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Philosophy in the Contemporary World

Volume 9, Issue 1, Spring/Summer 2002

David Beisecker
Pages 11-18

Dennett and the Quest for Real Meaning
In Defense of a “Myth”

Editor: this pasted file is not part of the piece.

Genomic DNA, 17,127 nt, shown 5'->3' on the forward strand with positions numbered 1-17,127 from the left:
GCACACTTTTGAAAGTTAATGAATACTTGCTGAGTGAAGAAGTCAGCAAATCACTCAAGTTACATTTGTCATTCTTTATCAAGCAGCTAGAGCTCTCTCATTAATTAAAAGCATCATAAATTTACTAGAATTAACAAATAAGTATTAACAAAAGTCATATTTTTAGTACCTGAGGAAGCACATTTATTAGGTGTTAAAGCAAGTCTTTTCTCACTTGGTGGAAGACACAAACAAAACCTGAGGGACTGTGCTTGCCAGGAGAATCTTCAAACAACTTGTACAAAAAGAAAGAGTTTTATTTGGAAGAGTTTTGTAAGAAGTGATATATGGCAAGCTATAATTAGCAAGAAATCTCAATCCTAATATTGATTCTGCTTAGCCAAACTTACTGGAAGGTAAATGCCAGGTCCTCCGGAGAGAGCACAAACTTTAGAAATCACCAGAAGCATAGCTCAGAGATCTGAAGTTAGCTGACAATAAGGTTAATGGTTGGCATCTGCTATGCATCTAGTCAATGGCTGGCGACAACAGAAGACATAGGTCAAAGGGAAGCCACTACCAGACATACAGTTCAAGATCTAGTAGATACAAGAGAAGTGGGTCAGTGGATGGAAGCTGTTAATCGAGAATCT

In several recent pieces, Daniel Dennett has advanced a line of reasoning purporting to show that we should reject the idea that there is a tenable distinction to be drawn between the manner in which we represent the way things are and the manner in which "blessedly simple" intentional systems like thermostats and frogs represent the way things are. Through a series of thought experiments, Dennett aims to show that philosophers of mind should abandon their preoccupation with "real meaning as opposed to ersatz meaning, 'intrinsic' or 'original ' intentionality as opposed to derived intentionality. " In this paper, I lay out the case that Dennett builds against original intentionality, with the aim of showing that, once it has been properly clarified, the notion of original intentionality isn't nearly the myth that Dennett makes it out to be.

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